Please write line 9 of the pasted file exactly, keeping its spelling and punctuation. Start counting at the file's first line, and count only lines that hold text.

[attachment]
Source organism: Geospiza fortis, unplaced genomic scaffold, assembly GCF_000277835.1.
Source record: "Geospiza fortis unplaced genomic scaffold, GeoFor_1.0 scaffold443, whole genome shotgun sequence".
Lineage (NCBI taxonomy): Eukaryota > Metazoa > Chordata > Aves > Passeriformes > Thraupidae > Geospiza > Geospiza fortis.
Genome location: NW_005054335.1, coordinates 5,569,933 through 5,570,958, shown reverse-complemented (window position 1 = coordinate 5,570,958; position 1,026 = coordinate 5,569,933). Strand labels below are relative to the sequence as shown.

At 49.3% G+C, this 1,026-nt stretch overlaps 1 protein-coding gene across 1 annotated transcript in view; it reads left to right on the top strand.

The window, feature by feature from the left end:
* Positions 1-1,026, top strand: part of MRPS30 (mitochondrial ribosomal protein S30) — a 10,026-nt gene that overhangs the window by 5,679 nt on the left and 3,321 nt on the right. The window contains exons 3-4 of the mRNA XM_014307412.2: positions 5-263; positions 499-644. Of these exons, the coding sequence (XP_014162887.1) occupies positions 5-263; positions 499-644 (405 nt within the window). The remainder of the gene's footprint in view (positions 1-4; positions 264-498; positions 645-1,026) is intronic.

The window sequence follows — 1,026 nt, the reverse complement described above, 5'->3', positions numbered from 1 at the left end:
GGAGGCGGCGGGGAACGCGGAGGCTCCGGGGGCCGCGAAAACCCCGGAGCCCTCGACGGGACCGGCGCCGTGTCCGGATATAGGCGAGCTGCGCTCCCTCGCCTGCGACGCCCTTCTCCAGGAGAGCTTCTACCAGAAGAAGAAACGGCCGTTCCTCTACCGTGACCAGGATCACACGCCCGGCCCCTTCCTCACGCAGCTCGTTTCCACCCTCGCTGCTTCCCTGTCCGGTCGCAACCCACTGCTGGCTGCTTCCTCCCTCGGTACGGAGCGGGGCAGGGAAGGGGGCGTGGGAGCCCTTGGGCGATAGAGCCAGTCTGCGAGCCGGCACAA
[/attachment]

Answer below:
GGAGGCGGCGGGGAACGCGGAGGCTCCGGGGGCCGCGAAAACCCCGGAGCCCTCGACGGGACCGGCGCCGTGTCCGGATATAGGCGAGCTGCGCTCCCTCGCCTGCGACGCCCTTCTCCAGGAGAGCTTCTACCAGAAGAAGAAACGGCCGTTCCTCTACCGTGACCAGGATCACACGCCCGGCCCCTTCCTCACGCAGCTCGTTTCCACCCTCGCTGCTTCCCTGTCCGGTCGCAACCCACTGCTGGCTGCTTCCTCCCTCGGTACGGAGCGGGGCAGGGAAGGGGGCGTGGGAGCCCTTGGGCGATAGAGCCAGTCTGCGAGCCGGCACAA